If (security was a major Indian concern) then how was New Delhi in talks on the Turkmenistan-Afghanistan-Pakistan-India (TAPI) pipeline, they asked. “The (security) concerns that exist about IPI exist with TAPI in which case the source of (gas) supply is also dubious,” they averred.

Bagheri attributed the spread of terrorism in the region to the presence of Nato and US troops. “Countries like US are at the root of terrorism in the region. They first created the terrorist groups and have come to the region now on the pretext of fighting them,” he said. “Terrorism has increased since their arrival.”

He cited UN figures to claim that narcotics production went up four times and was the maximum in areas under the control of British troops in Afghanistan. (via Iran gives up on India, pursues gas pipeline with Pak – Hindustan Times).

What is New Delhi’s strategy in all this. Partly, it is increasing oil production within India. Secondly, is increasing the share of nuclear energy. Third is imports.

As usual, tough choices ahead.

Oil reserves across the world. (Graphic source and courtesy - indiadaily.org). Click for larger image.

Oil reserves across the world. (Graphic source and courtesy – indiadaily.org). Click for larger image.

  1. July 4, 2011 at 4:57 pm

    One could substitute India with a country A; Pakistan with a country B; oil with another commodity C. And repeat this article with a different twist.

    Countries like India are net importers and it is not in Indian’s interest when RBI intervenes and artificially inflate/sustain the USD vs. INR rate by a factor of four.

    Perhaps M. J. Akbar’s now defunct blog article about the current Indian PM is a hint. ??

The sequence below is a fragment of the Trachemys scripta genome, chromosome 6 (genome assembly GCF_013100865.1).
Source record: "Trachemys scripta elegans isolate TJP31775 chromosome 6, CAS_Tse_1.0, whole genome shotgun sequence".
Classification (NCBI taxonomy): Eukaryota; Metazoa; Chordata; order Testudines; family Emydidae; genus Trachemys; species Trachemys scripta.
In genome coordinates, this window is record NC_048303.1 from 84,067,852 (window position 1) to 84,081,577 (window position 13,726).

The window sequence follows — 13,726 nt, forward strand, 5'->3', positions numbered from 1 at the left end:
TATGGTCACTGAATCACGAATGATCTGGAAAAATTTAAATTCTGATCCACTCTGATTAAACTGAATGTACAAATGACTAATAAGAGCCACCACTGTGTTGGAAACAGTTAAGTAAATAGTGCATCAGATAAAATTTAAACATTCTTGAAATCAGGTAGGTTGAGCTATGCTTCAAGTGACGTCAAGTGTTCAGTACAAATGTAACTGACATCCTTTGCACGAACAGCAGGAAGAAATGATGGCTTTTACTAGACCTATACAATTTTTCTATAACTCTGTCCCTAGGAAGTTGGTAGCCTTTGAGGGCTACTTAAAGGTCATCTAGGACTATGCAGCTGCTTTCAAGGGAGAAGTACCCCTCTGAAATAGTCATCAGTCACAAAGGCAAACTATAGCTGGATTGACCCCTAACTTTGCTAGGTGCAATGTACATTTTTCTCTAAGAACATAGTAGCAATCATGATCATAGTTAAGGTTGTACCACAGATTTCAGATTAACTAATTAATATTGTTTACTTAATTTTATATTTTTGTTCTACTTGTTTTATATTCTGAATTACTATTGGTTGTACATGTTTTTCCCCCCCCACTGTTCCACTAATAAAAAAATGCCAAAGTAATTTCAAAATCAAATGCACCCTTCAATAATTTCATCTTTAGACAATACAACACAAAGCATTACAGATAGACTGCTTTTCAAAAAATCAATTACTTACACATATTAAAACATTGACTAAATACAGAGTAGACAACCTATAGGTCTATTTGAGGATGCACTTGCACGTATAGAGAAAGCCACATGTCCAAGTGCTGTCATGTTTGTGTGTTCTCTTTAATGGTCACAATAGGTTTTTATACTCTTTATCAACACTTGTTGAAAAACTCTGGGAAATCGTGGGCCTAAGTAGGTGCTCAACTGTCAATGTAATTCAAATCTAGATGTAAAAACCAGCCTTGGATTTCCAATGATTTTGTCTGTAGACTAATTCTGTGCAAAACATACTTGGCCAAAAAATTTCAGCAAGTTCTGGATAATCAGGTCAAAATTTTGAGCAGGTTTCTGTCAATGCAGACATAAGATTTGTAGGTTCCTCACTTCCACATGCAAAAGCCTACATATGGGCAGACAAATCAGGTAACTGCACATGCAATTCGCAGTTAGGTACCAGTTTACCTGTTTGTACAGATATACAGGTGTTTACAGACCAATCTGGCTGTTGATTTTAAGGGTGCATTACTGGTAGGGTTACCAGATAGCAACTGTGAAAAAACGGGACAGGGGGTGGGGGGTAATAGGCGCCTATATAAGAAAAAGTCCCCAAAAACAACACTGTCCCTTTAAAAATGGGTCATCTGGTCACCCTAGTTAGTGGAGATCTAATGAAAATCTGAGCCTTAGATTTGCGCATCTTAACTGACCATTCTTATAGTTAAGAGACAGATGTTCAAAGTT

2. July 4, 2011 at 5:36 pm

    This is like Free Markets argument … if markets are not free … are they be markets at all … If you send a Steroid-pumped up professional to compete with an equally competent amateur, what will happen? Most possibly …

    All Central Banks are manipulating currency exchange rates. With a free float, fiat currency, can there be anything but artificial rates?

    Are you suggesting that the INR is undervalued? Based on any historical trend, India has followed a strong rupee policy – which makes our imports cheaper, and exports costlier.If you are saying rupee is undervalued, what is your thesis?

  3. July 4, 2011 at 7:18 pm

    There are NO free markets. NONE. Period.

    The strongest contender of an ideally free exchange rate is “Purchasing Power Parity”.

    With an average US middle class household needing $3K to $5K per month to survive, an ideal, real exchange rate would hover at 10 INR/USD.

    If household or office labor is added to PPP calculations, the rate would hover around 2 or 3 INR/USD. Like many rules of the game, the basket of goods for PPP do not include labor. As it stands now, the exchange rate desired to necessitate RBI intervention does not seem to follow any published or discussed rule or model.

    Indians (like many other nationals), are toiling for others.

    At around 25% cost of living, India is an excellent, hidden gem for US expatriates. The wealth multiplication is an added bonus. 🙂

  4. July 4, 2011 at 7:53 pm

    Alkesh –

    You have not given any logic for this calculation. All I can say is that I have seen INR:US$ at 10:1 ratio. Our exports will be nil. India will be exorbitantly costly. All other countries (ceterus paribus) will be really cheap. There will be a huge black-market for foreign currency. No one will want to hold Indian currency. Offshore accounts will multiply like flies.